UPMC, Geisinger confident of vaccines
Executives with the region’s two primary health-care systems are expressing confidence and excitement with the emergency vaccine and upcoming vaccines to fight COVID-19.
Officials with UPMC and Geisinger called Pfizer’s vaccine “very promising” after it received U.S. Food and Drug Administration (FDA) emergency approval on Friday.
What’s more, they expressed excitement about Moderna’s vaccine, which could receive important preliminary approvals later this week,
“I am confident,” said Stanley Martin, Geisinger’s director of Infectious Diseases. “All of the vaccines are different and all have different ways in which they work … it is not clear just yet what might be best. It is interesting but very promising for us.”
“There is a lot of excitement about being able to vaccinate those in the workforce so we can continue to meet the needs of the communities we serve,” added Dr. David Lopatofsky of UPMC in the Susquehanna Region.
Pfizer’s two-step vaccine will be allocated through the state of Pennsylvania as it prepares to receive thousands, if not millions of doses in coming days.
The first step is a shot, with another coming three weeks later, they explained.
Lopatofsky said UPMC hospitals in Williamsport, Muncy Valley and Lock Haven should receive 2,000 doses between the campuses, and Wellsboro and Coudersport campuses will receive approximately 1,000 doses.
Martin did not disclose exact numbers of doses Geisinger expects, but said, “Geisinger, given its size, is going to need to have a relatively decent allotment.”
The initial doses of vaccines to UPMC and Geisinger are designated for frontline COVID-19 workers, those in nursing or long-term care facilities.
“As more vaccines become available, that circle of people who receive the vaccination increases to include hopefully patients sooner rather than later,” Martin said.
“That’s what we as health care providers want to do. Having a successful and effective vaccine is truly going to be the light at the end of the tunnel as a society. It is still going to be a while, the problems won’t immediately go away.”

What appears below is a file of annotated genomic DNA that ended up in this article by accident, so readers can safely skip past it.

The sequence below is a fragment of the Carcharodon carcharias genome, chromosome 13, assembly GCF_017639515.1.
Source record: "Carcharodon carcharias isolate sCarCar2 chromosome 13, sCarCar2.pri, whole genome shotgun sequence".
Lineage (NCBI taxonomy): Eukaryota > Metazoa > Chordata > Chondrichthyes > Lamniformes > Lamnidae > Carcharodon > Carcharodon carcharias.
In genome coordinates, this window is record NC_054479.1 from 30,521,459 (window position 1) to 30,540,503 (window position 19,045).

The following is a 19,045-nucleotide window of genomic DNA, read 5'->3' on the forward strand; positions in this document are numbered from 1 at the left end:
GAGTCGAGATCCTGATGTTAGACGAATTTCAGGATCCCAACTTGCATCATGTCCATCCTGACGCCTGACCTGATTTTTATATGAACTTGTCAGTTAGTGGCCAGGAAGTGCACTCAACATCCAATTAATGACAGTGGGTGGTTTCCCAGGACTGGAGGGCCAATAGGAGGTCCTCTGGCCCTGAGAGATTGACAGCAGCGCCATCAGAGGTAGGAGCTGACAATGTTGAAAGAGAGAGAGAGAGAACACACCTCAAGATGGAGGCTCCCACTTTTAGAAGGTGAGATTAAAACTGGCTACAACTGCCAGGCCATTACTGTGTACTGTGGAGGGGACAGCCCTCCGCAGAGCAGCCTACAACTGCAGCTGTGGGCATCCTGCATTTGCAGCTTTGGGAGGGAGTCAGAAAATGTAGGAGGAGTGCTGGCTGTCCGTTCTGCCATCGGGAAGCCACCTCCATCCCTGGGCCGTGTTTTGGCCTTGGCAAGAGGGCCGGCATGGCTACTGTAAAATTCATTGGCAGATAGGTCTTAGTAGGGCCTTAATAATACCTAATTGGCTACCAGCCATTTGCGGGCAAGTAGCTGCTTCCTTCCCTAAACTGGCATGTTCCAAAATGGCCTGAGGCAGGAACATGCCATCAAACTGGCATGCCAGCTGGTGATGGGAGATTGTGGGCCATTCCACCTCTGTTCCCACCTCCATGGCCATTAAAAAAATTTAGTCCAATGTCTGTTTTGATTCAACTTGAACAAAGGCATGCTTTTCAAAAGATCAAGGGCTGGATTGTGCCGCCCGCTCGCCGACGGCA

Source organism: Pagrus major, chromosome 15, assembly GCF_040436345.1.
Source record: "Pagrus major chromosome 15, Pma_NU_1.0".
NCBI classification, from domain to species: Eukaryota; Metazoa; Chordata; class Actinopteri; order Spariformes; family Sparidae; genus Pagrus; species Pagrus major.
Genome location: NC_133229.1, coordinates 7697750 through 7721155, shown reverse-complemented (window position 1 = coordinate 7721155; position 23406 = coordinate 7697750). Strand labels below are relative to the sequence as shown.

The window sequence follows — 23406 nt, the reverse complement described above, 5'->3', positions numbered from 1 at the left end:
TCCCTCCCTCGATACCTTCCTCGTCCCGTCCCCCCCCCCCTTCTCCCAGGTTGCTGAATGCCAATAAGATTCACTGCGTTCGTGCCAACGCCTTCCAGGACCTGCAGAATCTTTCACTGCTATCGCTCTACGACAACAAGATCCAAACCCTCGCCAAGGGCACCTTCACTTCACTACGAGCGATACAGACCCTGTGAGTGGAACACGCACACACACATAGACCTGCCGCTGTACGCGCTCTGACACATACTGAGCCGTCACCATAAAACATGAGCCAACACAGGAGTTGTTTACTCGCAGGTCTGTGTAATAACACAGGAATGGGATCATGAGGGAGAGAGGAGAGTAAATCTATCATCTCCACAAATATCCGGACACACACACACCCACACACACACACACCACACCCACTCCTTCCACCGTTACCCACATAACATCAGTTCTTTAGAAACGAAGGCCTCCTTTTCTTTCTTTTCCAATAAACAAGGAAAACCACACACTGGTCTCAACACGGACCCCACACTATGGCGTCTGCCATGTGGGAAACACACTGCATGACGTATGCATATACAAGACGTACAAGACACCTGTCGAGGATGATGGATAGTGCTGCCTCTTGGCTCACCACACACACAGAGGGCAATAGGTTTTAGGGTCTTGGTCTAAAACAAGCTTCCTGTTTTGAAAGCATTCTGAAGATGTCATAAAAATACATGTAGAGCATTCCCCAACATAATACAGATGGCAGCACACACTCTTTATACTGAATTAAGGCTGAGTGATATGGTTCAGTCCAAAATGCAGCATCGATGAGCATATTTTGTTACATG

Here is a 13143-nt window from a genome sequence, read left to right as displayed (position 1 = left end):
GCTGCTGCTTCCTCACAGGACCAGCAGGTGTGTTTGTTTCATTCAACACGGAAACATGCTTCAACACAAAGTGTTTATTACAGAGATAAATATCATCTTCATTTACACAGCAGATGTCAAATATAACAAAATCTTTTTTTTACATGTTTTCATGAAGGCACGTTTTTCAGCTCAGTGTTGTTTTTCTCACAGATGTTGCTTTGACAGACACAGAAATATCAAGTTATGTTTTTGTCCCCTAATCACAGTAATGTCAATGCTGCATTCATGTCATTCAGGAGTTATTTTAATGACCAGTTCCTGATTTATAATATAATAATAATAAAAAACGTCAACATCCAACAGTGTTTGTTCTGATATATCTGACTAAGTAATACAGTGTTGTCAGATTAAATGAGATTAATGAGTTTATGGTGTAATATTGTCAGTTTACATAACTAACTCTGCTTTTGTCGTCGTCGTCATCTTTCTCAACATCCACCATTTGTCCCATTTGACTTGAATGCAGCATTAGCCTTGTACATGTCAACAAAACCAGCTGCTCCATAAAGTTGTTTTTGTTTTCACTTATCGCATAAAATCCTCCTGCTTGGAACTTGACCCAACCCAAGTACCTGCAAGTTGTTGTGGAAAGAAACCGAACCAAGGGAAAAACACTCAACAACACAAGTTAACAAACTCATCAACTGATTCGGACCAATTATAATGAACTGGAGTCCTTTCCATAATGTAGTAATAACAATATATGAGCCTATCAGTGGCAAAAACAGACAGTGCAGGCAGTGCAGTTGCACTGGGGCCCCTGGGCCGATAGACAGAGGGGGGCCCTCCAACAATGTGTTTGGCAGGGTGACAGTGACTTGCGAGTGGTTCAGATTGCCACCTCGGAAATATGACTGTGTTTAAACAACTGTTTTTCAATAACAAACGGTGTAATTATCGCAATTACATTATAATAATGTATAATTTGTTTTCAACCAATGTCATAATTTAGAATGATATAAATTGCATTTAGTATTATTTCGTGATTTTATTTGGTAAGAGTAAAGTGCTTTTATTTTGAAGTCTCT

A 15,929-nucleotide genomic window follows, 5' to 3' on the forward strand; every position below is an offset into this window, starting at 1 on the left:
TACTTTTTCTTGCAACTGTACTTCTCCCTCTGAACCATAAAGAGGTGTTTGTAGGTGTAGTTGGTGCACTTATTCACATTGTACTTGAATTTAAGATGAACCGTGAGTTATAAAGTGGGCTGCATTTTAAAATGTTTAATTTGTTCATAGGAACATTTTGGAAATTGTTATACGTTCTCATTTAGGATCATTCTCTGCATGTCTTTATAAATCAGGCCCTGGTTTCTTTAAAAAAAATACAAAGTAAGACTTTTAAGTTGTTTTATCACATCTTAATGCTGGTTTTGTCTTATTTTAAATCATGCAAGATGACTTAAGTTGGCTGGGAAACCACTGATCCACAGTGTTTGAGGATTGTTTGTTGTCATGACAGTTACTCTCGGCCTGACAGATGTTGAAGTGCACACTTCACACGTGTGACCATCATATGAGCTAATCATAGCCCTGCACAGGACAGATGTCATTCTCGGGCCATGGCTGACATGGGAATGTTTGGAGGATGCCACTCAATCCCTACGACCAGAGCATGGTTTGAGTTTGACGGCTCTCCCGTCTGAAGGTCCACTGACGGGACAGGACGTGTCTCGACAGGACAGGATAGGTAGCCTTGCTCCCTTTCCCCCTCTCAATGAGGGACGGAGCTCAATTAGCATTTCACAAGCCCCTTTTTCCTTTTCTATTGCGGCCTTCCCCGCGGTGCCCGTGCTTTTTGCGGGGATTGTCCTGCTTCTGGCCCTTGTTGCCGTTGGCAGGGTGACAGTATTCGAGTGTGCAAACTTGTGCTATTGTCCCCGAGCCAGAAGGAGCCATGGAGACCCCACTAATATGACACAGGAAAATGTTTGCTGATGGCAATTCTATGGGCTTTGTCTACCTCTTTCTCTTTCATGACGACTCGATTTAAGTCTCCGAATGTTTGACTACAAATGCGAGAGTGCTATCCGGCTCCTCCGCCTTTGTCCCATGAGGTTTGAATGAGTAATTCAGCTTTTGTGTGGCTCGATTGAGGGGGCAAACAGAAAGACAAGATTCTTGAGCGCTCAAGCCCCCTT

Critical to the effort are the two systems’ ability to store and distribute the vaccines, and both Martin and Lopatofsky said UPMC and Geisinger are prepared.
“The vaccines are a little challenging to store and require ultra-low cold temperatures … it requires a certain attention to detail that not every clinic will have,” Martin said. “We already had some means in place and just have expanded from that.”
Geisinger, Martin said, plans to store the vaccinations at a couple of the facilities but distribute to all of the remaining hospitals.
UPMC and Geisinger, however, are not requiring their frontline staff to get the COVID-19 vaccine; it is optional.
Those who do receive both doses will be monitored for side-effects.
“The common side effects are a sore arm, additionally some patients might have fever and fatigue,” Dr. Lopatofsky added.
Employees are screened as they walk through the door, and those who don’t pass the regular COVID-19 screening won’t get the vaccine, he added.
Martin also said that testing is not required to get the vaccination, however, the FDA could change the protocol for that.
“Eventually (the vaccine) should become eligible for everybody,” he said.
“Hopefully we will get to that point that a patient can get one when coming to the doctor for a regular check up.”
“Anytime something new comes, I can understand why people might get nervous,” Martin continued.
“The science behind the vaccination has not been compromised in any way. These standards that the FDA are using are the same standards they would use anytime for a vaccine.
“Remember the alternative … to continue for us to have overwhelming numbers of COVID,” he warned.